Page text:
Looking at the remainder of the year, given the strength of our first-quarter performance and the growing demand that we are seeing for DexCom real-time CGM, we are increasing our full-year revenue expectations by $75 million and we now anticipate total revenue of approximately $1.25 billion to $1.3 billion for the year, reflecting reported growth of 21% to 26%. As I mentioned previously, we anticipate full-year gross margins to approximate 64% to 65% for 2019, showing meaningful improvement in the back half of the year as we look to exit the year approaching 70%. We now expect operating margins of approximately 6% and remain comfortable with our original target of adjusted EBITDA margins of approximately 18%. Our restructuring efforts associated with setting up operations in the Philippines are progressing well with nearly 200 employees now on the ground in Manila.

We have been extremely pleased with early indications demonstrating significant efficiency and scaling benefits. We now expect the restructuring-related costs to come in at approximately $15 million to $20 million, with the majority in the first half and now slightly below our original estimates. With that, I will now turn the call over to Steve for a strategic update.

Steve Pacelli -- Executive Vice President of Strategy and Corporate Development

Thank you, Quentin. As our first-quarter performance indicates, global awareness and demand for real-time CGM continues to increase dramatically, not only in the U.S., but also in international markets like Germany, the U.K. and Australia. In February, DexCom stood front and center at the annual Advanced Technologies & Treatments for Diabetes or ATTD conference, with DexCom product utilized in numerous clinical studies and presentations from key leaders in the diabetes community.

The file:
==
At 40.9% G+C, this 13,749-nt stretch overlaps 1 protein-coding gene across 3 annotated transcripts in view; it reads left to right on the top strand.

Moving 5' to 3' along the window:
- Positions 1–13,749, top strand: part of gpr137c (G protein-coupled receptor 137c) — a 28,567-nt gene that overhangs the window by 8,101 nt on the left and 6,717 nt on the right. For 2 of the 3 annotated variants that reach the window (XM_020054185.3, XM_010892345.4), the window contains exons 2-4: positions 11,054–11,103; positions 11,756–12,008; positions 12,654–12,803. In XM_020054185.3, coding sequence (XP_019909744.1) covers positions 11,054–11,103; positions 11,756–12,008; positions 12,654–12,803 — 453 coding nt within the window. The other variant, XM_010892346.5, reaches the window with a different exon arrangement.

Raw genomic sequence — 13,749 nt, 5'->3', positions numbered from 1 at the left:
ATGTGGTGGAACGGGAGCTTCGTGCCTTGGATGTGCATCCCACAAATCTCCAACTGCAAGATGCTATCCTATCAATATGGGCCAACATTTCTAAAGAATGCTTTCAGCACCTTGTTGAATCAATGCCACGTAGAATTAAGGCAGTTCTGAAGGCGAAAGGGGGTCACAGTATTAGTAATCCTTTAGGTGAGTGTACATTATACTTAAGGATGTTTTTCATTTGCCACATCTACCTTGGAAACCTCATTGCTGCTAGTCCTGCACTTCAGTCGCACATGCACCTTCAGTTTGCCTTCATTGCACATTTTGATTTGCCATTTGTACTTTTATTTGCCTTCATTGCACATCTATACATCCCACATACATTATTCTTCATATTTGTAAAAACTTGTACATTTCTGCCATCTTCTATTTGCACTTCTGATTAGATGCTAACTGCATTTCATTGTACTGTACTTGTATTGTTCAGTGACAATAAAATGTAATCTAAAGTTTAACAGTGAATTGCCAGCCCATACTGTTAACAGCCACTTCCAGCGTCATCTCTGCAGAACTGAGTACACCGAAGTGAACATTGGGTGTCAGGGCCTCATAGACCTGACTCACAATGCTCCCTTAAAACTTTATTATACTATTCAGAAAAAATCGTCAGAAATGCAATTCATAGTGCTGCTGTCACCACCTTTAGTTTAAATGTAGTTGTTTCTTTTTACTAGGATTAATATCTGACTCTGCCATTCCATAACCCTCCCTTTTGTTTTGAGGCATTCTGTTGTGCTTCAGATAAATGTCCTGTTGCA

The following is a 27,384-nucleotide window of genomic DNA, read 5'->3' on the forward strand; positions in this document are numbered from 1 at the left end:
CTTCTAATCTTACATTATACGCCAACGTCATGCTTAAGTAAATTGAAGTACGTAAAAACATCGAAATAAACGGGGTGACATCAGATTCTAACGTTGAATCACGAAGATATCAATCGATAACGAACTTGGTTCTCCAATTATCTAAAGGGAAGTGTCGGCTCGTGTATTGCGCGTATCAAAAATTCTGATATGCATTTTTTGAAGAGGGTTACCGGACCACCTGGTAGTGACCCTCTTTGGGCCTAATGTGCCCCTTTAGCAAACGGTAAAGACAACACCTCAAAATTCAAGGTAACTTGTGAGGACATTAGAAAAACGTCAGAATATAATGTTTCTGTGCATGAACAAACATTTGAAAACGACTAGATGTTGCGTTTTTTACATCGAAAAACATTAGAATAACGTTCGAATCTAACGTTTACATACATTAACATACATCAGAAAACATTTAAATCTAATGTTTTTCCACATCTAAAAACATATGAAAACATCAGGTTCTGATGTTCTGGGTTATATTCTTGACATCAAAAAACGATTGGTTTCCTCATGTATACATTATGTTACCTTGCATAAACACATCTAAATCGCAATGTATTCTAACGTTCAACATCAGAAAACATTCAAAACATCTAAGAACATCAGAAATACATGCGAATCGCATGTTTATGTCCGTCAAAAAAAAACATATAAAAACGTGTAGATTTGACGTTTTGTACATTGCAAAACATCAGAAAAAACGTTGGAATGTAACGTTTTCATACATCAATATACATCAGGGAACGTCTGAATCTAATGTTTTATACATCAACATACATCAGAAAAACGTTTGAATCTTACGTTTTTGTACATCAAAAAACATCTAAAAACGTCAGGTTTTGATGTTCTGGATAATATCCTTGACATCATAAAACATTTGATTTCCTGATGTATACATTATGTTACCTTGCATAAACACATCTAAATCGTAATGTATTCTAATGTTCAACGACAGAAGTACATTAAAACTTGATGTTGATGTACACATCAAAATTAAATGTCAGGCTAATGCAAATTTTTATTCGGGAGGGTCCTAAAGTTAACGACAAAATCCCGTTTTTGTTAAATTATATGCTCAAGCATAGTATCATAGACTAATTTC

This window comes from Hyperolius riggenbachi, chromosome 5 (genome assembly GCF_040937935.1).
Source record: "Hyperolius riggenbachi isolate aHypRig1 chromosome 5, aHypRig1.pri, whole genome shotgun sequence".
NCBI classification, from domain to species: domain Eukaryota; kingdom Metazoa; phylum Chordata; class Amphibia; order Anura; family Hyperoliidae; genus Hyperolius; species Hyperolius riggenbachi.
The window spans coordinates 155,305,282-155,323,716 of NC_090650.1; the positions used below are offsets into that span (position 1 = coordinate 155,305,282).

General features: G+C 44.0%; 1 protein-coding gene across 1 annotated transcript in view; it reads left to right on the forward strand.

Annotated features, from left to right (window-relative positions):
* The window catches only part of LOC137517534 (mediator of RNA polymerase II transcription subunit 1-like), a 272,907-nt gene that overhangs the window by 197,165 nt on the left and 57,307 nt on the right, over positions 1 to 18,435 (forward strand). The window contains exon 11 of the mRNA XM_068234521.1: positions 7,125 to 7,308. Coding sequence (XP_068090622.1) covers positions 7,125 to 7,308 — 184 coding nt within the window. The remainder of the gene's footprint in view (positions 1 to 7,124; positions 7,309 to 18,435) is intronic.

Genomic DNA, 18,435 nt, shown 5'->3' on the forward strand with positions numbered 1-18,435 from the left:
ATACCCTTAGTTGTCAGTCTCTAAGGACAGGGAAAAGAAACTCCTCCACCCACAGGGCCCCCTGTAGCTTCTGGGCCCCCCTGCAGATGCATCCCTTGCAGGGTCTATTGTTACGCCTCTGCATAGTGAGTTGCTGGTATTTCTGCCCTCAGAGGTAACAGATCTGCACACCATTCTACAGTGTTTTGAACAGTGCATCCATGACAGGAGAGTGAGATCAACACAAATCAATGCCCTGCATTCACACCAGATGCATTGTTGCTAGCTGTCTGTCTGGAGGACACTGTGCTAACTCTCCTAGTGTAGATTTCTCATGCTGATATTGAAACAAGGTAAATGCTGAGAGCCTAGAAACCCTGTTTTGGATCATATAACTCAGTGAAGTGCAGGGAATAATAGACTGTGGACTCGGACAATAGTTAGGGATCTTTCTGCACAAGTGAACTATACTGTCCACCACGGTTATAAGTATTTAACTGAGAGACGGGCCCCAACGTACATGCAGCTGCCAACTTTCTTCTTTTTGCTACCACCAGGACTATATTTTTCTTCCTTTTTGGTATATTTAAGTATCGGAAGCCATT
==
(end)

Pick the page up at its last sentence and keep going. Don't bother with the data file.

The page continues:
As anyone in attendance can attest, there is genuine excitement toward our efforts around Decision Support, app enhancement and of course, the G6 platform. The global rollout of G6 remains a key strategic objective in 2019. As Kevin noted, we are doubling G6 capacity by the end of 2019. Given the level of performance and ease-of-use that the G6 system brings, we expect G6 to continue to function as a platform product for DexCom for many years to come, even certain markets beyond the launch of our next-gen G7 product.

Yet as we push the rollout in production of G6, our teams are also making significant progress toward finalizing G7, and we remain on track for a late 2020 or early 2021 initial launch. As a reminder, G7 will be an entirely new sensor platform for DexCom. One that meets the iCGM standards and further extends our leadership with a significantly reduced form factor and extended wear in a fully disposable one-piece wearable. Strong, therapeutic, cost-saving outcomes utilizing CGM continue to present themselves across the healthcare landscape.

For several quarters, we have discussed CGM usage in non-intensive type 2 diabetes, prediabetes, gestational diabetes, broad potential deployment in the hospital, and application in overall wellness. While it is now time for an increased focus in investment in these areas, particularly since we know that these opportunities will require completely different business models and distribution channels, in order to lead this effort, I'm pleased to announce that we have pointed Matt Dolan as General Manager of New Markets. As many of you are already aware through his involvement with our Investor Relations and Corporate Development Efforts, Matt is a great leader and we are confident that he and his dedicated team are the right people to guide these key growth initiatives for DexCom. Turning back to our core business, we have now proven ourselves to be early advocates of the principle of interoperability and patient choice, having established partnerships with multiple insulin delivery players, and we will continue to leverage the iCGM designation.